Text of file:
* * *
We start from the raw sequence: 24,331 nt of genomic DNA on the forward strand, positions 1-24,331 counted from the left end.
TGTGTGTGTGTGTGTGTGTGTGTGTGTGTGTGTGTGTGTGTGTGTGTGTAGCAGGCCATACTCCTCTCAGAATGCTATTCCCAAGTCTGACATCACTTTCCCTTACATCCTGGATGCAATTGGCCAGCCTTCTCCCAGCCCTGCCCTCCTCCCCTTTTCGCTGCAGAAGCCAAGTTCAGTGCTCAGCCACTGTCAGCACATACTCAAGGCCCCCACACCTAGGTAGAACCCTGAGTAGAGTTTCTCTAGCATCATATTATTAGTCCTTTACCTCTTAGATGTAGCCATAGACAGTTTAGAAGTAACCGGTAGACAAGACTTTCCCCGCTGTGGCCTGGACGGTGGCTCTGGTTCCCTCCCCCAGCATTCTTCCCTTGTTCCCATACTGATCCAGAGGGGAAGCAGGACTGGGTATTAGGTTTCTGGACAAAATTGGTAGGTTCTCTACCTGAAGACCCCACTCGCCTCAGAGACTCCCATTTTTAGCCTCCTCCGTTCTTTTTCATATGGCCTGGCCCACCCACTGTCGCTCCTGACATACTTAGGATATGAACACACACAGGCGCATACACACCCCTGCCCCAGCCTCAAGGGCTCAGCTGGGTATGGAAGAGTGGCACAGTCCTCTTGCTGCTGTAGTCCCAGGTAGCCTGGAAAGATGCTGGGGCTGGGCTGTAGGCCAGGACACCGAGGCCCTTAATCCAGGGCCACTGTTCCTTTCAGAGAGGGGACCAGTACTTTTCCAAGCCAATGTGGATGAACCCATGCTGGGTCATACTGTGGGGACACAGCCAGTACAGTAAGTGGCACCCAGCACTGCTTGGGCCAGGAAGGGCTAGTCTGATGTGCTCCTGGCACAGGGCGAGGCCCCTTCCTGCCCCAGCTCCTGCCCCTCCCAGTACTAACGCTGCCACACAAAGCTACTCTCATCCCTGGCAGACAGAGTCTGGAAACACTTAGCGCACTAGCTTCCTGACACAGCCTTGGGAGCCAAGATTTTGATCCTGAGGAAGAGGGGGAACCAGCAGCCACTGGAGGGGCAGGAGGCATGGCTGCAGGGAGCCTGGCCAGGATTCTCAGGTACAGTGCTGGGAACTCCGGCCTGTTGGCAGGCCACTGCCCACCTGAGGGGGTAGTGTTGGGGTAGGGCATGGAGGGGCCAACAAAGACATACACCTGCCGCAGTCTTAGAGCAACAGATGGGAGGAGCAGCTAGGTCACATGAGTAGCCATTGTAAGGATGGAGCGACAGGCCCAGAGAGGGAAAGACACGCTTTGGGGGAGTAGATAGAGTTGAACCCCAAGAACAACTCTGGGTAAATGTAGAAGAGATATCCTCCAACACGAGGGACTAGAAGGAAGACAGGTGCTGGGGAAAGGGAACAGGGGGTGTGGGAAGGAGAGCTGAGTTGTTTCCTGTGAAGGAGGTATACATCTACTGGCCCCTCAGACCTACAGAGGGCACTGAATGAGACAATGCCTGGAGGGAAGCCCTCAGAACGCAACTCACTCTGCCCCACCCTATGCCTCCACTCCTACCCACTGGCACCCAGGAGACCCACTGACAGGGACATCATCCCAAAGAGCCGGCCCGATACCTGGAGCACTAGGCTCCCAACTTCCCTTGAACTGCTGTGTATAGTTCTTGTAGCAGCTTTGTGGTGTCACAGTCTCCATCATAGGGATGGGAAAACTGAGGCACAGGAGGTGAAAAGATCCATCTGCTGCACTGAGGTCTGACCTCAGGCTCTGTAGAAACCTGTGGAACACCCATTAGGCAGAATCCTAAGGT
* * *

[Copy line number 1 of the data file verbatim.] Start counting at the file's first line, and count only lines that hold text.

We start from the raw sequence: 24,331 nt of genomic DNA on the forward strand, positions 1-24,331 counted from the left end.